In an interview, a senior Consumer Council of Zimbabwe (CCZ) official said: “The cost of living has gone up to US$499.96 for a family of five. The food basket has gone up to US$144.19 from US$142.77 in December, 2010. The items that went up include tea leaves, bread, fresh milk, and fuel.”
He said there could be other huge increases later this year as Zimbabwe grapples with more problems.
Fuel went up by an average of eight cents last week leading to various other increases including transport costs for people coming to work for 2011.
This, he said, thus made a mockery of the so-called low inflation now conservatively pegged at about 5 percent in Zimbabwe.
Meanwhile the lacklustre Zimbabwe Stock Exchange (ZSE), once voted the best performing bourse in Southern Africa, has begun 2011 in a rather low mode judging from trading that occurred on Monday, January 3, the first day after the festive holiday.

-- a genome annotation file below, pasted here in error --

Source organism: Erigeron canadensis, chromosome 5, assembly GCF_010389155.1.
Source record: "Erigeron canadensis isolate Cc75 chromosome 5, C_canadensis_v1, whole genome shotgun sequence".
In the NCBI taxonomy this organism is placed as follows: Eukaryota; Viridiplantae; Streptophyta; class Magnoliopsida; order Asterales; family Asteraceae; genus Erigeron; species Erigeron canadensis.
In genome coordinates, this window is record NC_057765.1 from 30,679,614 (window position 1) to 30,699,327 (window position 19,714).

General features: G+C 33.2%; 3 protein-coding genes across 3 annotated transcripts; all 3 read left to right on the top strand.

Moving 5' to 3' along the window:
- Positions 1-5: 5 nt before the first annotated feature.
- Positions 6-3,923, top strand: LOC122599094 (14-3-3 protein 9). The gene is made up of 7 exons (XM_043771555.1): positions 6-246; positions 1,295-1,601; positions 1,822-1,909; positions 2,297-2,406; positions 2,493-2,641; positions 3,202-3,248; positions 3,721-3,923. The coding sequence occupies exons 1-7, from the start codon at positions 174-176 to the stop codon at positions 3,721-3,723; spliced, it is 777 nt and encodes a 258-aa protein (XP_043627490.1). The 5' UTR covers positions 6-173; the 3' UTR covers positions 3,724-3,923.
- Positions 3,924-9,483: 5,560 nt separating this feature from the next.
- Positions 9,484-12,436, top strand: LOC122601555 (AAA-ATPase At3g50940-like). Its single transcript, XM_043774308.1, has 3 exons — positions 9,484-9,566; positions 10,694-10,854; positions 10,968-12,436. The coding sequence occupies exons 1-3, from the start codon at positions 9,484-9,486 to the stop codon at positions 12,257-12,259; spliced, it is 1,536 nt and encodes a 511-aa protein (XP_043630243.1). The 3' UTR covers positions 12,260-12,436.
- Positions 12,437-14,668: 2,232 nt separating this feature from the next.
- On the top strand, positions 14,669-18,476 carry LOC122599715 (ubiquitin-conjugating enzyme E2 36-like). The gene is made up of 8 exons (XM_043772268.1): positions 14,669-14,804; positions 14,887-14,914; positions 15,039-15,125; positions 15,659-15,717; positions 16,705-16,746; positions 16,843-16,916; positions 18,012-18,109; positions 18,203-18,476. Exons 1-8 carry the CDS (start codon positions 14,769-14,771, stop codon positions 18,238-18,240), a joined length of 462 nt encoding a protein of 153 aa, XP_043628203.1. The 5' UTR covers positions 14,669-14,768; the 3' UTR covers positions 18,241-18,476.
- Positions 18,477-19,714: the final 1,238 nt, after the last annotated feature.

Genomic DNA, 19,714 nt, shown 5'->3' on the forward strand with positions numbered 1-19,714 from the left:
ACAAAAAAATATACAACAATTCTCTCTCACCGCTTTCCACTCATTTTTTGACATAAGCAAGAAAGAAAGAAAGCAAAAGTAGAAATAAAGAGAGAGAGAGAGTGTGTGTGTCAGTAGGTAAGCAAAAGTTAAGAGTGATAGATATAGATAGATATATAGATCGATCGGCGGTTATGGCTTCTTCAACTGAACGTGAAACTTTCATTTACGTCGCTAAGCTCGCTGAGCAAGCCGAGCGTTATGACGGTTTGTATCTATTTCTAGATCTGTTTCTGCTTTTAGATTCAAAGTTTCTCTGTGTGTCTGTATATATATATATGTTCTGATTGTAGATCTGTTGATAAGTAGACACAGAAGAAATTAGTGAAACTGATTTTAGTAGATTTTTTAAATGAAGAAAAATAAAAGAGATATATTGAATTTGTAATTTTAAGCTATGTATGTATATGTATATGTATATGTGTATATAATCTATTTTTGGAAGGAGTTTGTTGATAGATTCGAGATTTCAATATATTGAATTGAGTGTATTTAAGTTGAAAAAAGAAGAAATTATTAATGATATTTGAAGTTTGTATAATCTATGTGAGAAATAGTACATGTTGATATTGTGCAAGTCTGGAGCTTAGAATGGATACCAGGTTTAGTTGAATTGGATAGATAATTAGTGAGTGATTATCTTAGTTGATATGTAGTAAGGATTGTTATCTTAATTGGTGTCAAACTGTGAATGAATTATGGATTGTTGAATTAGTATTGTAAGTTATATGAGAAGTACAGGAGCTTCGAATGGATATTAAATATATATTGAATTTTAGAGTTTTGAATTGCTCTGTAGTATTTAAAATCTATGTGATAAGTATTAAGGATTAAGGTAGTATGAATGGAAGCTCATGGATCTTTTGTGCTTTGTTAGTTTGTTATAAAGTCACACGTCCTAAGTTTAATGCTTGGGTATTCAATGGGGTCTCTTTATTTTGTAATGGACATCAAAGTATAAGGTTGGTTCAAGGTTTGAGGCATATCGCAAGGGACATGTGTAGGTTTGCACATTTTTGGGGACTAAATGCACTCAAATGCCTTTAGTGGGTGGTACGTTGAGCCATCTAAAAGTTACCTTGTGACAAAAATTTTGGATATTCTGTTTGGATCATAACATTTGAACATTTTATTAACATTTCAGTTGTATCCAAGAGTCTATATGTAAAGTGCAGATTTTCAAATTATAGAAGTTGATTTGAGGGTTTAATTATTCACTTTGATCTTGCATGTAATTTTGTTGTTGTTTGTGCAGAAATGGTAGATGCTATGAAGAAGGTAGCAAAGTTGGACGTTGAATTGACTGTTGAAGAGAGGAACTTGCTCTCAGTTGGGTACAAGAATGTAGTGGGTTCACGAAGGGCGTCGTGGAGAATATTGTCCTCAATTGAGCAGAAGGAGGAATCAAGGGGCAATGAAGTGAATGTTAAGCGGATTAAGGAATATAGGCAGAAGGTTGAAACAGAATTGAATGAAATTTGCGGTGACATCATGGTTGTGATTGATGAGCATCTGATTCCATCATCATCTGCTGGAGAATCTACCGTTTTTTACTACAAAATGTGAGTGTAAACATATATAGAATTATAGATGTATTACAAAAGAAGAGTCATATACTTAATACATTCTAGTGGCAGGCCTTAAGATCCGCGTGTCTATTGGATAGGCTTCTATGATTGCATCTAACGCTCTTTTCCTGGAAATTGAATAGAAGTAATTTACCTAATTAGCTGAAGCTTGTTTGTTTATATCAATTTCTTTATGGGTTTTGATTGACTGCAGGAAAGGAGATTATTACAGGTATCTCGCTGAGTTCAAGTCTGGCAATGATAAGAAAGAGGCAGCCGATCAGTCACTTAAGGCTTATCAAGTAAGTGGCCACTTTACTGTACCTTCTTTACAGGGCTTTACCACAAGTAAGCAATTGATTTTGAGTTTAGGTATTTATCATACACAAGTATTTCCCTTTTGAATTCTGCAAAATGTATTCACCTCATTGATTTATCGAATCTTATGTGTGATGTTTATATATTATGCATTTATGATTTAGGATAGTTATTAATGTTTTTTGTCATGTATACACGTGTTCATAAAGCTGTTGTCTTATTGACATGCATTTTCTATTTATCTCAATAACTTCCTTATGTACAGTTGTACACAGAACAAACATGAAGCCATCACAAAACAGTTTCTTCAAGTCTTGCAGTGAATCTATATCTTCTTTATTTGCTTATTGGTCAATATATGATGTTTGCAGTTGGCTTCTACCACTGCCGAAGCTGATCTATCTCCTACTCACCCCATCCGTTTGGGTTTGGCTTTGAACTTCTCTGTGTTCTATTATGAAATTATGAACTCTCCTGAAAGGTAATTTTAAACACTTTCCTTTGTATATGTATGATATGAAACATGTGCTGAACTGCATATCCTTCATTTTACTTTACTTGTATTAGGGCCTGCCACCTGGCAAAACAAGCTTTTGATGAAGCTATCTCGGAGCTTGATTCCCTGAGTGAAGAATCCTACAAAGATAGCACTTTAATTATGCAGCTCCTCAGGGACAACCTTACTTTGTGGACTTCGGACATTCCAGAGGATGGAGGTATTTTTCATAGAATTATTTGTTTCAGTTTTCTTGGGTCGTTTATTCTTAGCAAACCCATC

Analysts said the ZSE would run huge losses for the year judging by the way trading went on during the first day on January 3, 2011.
“We expect the ZSE to perform poorly in 2011,” a senior stock market analyst said in an interview. “This, however, is despite the fact that we have dollarised in Zimbabwe and thus the money is very real. It is different from the days of the worthless Zimbabwe dollar when the bourse beat all sorts of record but the money was worthless then. This is real cash you are talking about here.”
High performers on the first day of trading were Colcom Holdings Limited, Delta Corporation Limited, Seed Co Limited, Hwange Colliery Company Limited and Econet Wireless Holdings Limited.
The major fallers included Pelhams Limited, Apex Corporation Limited, CBZ Holdings Limited, African Sun Limited and OK Zimbabwe Limited.
On the first day of trading counters that went down included African Sun Limited, Apex Corporation Limited, CBZ Holdings Limited and Lafarge Limited.
Those that remained the same from the last day of trading in 2010 were Art Corporation Limited, Astra Holdings Limited, CFI Holdings Limited, and Dairibord Holdings Zimbabwe Limited.
Zimbabwean punters are, however, still very happy because of the dollarisation which has allowed some of them to become real millionaires at a time when most people are cash-strapped and the world economy is snoozing.
Other major African stock markets include South Africa, Morroco, Botswana and Kenya.